AsyncTask has a troubled past and it has evolved quite a bit over the many revisions of the Android API: first it was single threaded, then it became multithreaded and more recently, it’s running in the background on one thread in an attempt to provide both parallelism and sequencing at the same time. If you need more information about AsyncTask, this article explains how it evolved.

This is not the only issue with AsyncTask: it’s also fairly challenging to get its behavior right while going through configuration changes or the possibility of your activity being paused or destroyed while the task is still running.

Rx offers a few solutions to some of these problems, but not all.

Threading and Rx

Rx offers two methods to control your threading model: subscribeOn() and observeOn().

In a nutshell, observeOn() defines what thread your observer will run on (this is where you usually do the work) and subscribeOn() defines the thread where your operators will run (map(), filter(), etc…).

The parameter you give to these methods is a Scheduler, an Rx abstraction that encapsulates a thread. Rx defines a few standard ones:

  • Schedulers.computation(): When you are calculating something.
  • Schedulers.io(): When you are doing I/O (network, file system, database access, …).
  • And a few others I won’t get into here.

Additionally, RxAndroid defines the more Android-specific AndroidSchedulers.mainThread(), which is self explanatory.

A typical piece of code on Android is to run a few tasks in the background (network access, expensive computation, database update, etc…) and based on the result of that action, you update your UI. The way to implement this with Rx is straightforward: you subscribe on whichever background thread is more appropriate for your actions and you observe on the main thread:

trait Server {
    fun findUser(name: String) : Observable<JsonObject>
}

data class User(val id: String, val name: String)

fun p(s: String) {
    println("[${Thread.currentThread().getName()}] ${s}")
}

Observable.just("cedric")
    .subscribeOn(Schedulers.io())
    .flatMap {
    	p("Calling server.findUser");
    	server.findUser("cedric")
    }
    .map{jo ->
        p("Mapping to a User object")
    	User(jo.get("id").getAsString(),
             jo.get("name").getAsString())
     }
    .observeOn(AndroidSchedulers.mainThread())
    .subscribe{ u -> p("User: ${u}a") }

We start with a string (which could come from an EditText and we specify that we’ll be subscribing from the I/O thread. Then we call the server with that name (on the I/O thread), turn the JSON response into a User object and we print that object:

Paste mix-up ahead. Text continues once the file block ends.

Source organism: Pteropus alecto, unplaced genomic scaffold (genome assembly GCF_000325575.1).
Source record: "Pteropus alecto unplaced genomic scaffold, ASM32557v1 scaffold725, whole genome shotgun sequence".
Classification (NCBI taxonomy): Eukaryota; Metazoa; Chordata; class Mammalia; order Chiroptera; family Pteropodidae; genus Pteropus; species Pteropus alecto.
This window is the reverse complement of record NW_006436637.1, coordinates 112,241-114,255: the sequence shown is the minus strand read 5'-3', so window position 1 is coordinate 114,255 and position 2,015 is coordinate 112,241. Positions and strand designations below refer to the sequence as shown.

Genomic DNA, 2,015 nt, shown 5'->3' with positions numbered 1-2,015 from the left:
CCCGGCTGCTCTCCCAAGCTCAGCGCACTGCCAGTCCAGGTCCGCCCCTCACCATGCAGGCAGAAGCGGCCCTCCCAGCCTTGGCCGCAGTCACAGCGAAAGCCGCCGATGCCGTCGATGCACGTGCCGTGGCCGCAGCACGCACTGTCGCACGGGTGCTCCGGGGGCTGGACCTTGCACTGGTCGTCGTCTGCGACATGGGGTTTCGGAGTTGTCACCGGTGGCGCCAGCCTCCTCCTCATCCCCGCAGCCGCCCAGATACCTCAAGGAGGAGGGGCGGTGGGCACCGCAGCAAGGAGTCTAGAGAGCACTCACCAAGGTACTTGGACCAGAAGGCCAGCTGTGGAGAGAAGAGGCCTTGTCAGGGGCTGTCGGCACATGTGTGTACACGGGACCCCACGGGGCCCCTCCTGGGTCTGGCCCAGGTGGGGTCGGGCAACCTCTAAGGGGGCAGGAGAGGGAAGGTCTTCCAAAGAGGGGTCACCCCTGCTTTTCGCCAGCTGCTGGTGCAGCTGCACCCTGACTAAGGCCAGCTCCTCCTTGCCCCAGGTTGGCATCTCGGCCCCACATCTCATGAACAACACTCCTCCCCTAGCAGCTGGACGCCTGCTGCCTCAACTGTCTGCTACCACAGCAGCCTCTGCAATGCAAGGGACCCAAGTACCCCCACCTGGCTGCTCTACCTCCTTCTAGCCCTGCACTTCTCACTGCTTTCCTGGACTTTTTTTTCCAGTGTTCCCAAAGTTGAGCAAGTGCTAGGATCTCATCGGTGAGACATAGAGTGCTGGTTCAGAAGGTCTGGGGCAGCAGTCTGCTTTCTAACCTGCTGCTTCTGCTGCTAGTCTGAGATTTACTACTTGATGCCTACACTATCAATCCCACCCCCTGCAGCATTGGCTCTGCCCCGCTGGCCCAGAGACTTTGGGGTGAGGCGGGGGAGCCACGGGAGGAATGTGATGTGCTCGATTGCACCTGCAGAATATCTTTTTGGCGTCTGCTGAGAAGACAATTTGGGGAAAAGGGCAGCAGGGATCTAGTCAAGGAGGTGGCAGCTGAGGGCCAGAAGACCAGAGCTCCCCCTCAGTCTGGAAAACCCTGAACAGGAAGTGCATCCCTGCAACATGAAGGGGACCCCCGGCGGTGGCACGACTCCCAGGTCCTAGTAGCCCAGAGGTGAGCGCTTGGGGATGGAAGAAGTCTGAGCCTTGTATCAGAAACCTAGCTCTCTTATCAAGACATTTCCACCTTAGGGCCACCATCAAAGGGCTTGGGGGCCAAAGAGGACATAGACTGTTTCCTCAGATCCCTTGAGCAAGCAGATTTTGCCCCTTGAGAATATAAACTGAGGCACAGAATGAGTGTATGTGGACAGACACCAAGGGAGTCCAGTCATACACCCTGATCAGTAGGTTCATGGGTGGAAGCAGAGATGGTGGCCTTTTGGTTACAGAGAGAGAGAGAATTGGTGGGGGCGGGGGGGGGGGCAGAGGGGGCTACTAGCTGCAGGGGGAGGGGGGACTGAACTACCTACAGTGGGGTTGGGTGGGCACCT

[IoThreadScheduler-1] Calling server.findUser
[IoThreadScheduler-1] Mapping to a User object
[Main] User: User(id=123, name=cedric)

Note that even though you can specify multiple subscribeOn, all the subscriptions will happen on the first scheduler (subsequent subscribeOn will be ignored). I’m not sure if this is by design or just an oversight, but it’s not really a problem in practice. If you ever want to subscribe on multiple schedulers, you can always make this happen in the body of your subscription itself (for example, in the example above, if the server call was actually using Retrofit, you would see it’s using its own thread pool to make that call).

And that’s about all there is to get started with thread management with Rx on Android. As you can see, structuring your code this way makes the intent and thread handling extremely clear and easy to trace through, much more so than with AsyncTask.

With the growing number of Android libraries adding support for Rx, it’s becoming even more trivial to use these libraries within this framework and combine them in straightforward yet powerful ways. You can see in the examples I used in this post and the previous one how Rx makes it trivial to combine network calls and GUI updates simply by the fact that Retrofit returns Observables. You should also take a look at SQLBrite, which wraps SQLiteOpenHelper in Observables to offer you similar flexibility but for database access.

Read part 1, part 3.

Kotlin Eclipse plug-in

JetBrains just released the first alpha version of the Kotlin Eclipse plug-in. The update site is:


https://teamcity.jetbrains.com/guestAuth/repository/download/Kotlin_EclipsePlugin/release.tcbuildtag/

You will need Luna to run it. It’s a bit rough around the edges, as you would expect from an Alpha, but it supports basic features:

  • Problems view (I miss this so much on IDEA).
  • Debugger.
  • A few quick fixes (e.g. “Replace ‘get’ with index operator).
  • Testing.
  • Auto imports.
  • Navigate to symbol.

Hopefully the Eclipse plug-in will soon catch up to IDEA’s already awesome support for Kotlin.